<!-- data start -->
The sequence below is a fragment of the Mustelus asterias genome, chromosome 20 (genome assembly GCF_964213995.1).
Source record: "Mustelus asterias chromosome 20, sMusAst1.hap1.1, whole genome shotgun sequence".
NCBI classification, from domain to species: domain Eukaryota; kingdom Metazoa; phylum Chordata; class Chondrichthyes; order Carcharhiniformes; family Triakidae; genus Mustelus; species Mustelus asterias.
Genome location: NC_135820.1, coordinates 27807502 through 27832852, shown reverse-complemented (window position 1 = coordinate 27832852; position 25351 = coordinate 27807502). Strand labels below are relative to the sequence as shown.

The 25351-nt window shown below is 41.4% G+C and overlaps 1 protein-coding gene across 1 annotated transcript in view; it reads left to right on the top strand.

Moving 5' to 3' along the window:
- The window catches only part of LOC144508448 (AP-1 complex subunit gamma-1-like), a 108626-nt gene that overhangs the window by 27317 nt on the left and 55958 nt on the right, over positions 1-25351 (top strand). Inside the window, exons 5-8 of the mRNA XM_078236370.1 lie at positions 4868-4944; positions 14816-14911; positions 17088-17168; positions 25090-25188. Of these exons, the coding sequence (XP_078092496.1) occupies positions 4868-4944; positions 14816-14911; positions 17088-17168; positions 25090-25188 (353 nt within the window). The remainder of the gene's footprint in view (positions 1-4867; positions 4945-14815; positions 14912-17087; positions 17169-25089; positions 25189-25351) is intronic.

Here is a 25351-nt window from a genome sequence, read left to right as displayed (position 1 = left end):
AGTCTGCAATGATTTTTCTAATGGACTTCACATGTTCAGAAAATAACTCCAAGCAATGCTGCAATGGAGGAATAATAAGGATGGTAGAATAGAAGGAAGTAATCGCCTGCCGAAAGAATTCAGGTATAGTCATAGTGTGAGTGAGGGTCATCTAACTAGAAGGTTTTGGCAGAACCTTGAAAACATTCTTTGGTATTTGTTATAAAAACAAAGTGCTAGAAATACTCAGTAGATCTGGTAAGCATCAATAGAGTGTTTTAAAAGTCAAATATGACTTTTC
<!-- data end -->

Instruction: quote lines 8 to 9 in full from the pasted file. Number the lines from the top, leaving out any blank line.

Here is a 25351-nt window from a genome sequence, read left to right as displayed (position 1 = left end):
AGTCTGCAATGATTTTTCTAATGGACTTCACATGTTCAGAAAATAACTCCAAGCAATGCTGCAATGGAGGAATAATAAGGATGGTAGAATAGAAGGAAGTAATCGCCTGCCGAAAGAATTCAGGTATAGTCATAGTGTGAGTGAGGGTCATCTAACTAGAAGGTTTTGGCAGAACCTTGAAAACATTCTTTGGTATTTGTTATAAAAACAAAGTGCTAGAAATACTCAGTAGATCTGGTAAGCATCAATAGAGTGTTTTAAAAGTCAAATATGACTTTTC